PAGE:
Mount Jefferson, standing at 10,502 ft/ 3,200 m (NAVD88), is the second tallest mountain in Oregon and a prominent landmark in Oregon's High Cascades region. Jefferson's rugged and glacially scarred face attracts many photographers and hikers to its pristine slopes. Because the average elevation around the mountain stays around 5,000 feet, Jefferson has a prominence of over 5,000 feet! The lush western slopes of the mountain are protected within the Mount Jefferson Wilderness, an ecologically complex area protecting 111,177 acres of pristine and ancient conifer forests, rocky outcrops, talus slopes, and scenic alpine meadows. The drier eastern side is within the Warm Springs Indian Reservation. There are over 150 lakes on and around the mountain, and over 190 miles of trails in the wilderness. The Pacific Crest Trail, which runs from Mexico to Canada, runs for 40 miles through the wilderness. One of the more popular areas on Mount Jefferson include the Jefferson Park, known for its wildflower-filled meadows, scenic lakes, and photogenic views of the mountain.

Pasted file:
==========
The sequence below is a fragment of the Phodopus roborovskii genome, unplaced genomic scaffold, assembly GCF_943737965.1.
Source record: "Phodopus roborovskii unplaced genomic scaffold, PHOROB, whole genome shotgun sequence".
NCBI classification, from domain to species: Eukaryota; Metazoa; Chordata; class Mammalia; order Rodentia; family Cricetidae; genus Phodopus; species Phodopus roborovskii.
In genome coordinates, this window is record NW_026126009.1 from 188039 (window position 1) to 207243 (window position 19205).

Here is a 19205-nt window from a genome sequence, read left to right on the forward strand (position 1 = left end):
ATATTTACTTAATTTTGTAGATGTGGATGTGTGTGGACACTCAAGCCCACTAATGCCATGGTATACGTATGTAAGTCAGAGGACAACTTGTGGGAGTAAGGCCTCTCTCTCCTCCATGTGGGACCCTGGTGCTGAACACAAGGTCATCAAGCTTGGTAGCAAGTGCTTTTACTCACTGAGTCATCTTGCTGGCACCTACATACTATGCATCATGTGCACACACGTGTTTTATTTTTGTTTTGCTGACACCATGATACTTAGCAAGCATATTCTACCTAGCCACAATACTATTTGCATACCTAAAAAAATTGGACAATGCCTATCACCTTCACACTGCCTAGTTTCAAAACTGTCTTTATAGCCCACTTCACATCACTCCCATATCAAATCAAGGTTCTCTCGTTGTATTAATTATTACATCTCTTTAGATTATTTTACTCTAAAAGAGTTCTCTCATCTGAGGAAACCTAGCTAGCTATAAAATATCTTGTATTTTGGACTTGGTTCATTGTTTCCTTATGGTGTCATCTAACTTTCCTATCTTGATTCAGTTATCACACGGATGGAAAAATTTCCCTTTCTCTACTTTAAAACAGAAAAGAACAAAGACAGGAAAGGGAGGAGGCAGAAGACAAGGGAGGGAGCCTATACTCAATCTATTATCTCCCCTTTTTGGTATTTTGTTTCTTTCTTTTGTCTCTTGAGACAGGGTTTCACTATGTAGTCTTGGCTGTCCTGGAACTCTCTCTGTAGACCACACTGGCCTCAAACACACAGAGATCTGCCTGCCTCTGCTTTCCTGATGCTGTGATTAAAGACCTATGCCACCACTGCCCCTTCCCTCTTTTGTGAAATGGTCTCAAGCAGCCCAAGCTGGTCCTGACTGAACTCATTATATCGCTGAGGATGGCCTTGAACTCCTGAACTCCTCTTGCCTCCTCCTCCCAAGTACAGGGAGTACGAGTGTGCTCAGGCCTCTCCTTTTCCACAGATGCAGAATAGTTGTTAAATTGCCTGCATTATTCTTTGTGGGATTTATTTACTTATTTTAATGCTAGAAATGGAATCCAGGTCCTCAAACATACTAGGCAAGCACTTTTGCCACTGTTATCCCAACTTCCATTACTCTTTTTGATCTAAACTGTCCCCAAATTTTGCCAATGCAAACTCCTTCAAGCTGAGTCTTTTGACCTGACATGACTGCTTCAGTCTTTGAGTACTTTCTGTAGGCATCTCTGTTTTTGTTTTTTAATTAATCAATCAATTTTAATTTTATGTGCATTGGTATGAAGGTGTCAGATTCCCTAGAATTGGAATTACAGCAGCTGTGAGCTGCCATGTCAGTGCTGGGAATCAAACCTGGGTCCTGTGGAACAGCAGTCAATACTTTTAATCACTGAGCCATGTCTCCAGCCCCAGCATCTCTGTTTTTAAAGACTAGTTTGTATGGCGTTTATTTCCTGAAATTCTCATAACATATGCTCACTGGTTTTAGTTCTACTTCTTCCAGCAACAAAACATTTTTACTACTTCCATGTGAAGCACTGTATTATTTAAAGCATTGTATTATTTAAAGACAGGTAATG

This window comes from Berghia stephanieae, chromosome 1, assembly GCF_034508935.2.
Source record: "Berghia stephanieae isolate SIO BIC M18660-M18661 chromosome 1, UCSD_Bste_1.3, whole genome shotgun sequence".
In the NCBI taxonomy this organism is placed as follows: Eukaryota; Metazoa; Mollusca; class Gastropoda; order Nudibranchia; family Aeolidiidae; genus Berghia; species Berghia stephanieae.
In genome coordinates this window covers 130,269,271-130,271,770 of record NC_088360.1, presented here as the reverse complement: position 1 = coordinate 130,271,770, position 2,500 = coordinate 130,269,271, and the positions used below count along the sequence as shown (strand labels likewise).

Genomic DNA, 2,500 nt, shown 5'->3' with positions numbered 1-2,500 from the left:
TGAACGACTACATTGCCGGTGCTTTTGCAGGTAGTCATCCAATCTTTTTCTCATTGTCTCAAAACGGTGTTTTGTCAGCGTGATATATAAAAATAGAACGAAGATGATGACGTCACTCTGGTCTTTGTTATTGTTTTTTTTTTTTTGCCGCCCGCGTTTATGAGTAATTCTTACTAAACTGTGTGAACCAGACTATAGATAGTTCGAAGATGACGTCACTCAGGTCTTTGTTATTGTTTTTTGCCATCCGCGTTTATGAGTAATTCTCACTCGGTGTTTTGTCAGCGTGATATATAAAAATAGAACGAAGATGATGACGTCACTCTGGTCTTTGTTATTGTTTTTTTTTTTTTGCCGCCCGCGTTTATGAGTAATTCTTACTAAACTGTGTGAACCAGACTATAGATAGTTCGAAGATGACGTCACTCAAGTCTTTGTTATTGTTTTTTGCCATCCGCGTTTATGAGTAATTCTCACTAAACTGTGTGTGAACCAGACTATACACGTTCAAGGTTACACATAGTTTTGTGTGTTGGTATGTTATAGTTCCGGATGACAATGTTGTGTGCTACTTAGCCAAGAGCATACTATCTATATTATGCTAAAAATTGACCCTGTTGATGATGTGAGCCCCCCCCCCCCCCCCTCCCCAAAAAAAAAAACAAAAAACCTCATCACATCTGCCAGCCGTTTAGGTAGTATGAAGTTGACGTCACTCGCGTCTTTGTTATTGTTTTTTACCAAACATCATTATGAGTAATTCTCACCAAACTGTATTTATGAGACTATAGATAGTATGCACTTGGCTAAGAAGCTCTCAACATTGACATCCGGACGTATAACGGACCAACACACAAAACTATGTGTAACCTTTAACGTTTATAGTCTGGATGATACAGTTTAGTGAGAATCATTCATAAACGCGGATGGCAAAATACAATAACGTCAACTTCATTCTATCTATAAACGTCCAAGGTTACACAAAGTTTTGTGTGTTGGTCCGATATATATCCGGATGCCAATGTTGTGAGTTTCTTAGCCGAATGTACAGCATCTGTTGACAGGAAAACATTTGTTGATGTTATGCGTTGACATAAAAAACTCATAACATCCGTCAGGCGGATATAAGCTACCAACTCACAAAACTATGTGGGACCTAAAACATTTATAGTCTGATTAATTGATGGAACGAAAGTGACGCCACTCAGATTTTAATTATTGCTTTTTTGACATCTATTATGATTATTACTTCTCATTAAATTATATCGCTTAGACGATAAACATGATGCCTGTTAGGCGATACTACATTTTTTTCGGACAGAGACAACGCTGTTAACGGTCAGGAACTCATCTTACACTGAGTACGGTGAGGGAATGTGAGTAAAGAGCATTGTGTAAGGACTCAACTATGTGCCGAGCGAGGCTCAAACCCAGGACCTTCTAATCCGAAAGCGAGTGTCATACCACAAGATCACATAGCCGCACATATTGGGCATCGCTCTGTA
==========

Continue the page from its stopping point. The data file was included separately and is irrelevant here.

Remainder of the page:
Model scale is 1:66900
Model covers an area approximately 6.2 by 6.2 miles
Altitudes covered: 3508' to 10502'
There is never any vertical exaggeration in TinyMtn models.
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TinyMtn models are most affordable in the "Sandstone" and "White Strong and Flexible" materials. This model is in "Sandstone," which is a glued gypsum material. When you receive the model it will be ready for display, though it may smell funny and need some time to air out. "Sandstone" models are much more brittle than "White Strong and Flexible" models, but feel more like light stone. Do not soak it in water, though you can safely seal it with Polycrylic or a similar water-based clear spray sealant. Read more about this popular material here.
These models have been optimized for the above materials, and are not offered in other materials for strength or cost reasons. If you need one in another material, please contact us and we'll try to accommodate your request.
(C) 2014 TinyMtn (TM)
Model created using GDAL, NetPBM, Gmsh, Carve, MeshLab, and other custom software
Source of digital elevation data: U.S. Geological Survey
The USGS home page is http://www.usgs.gov/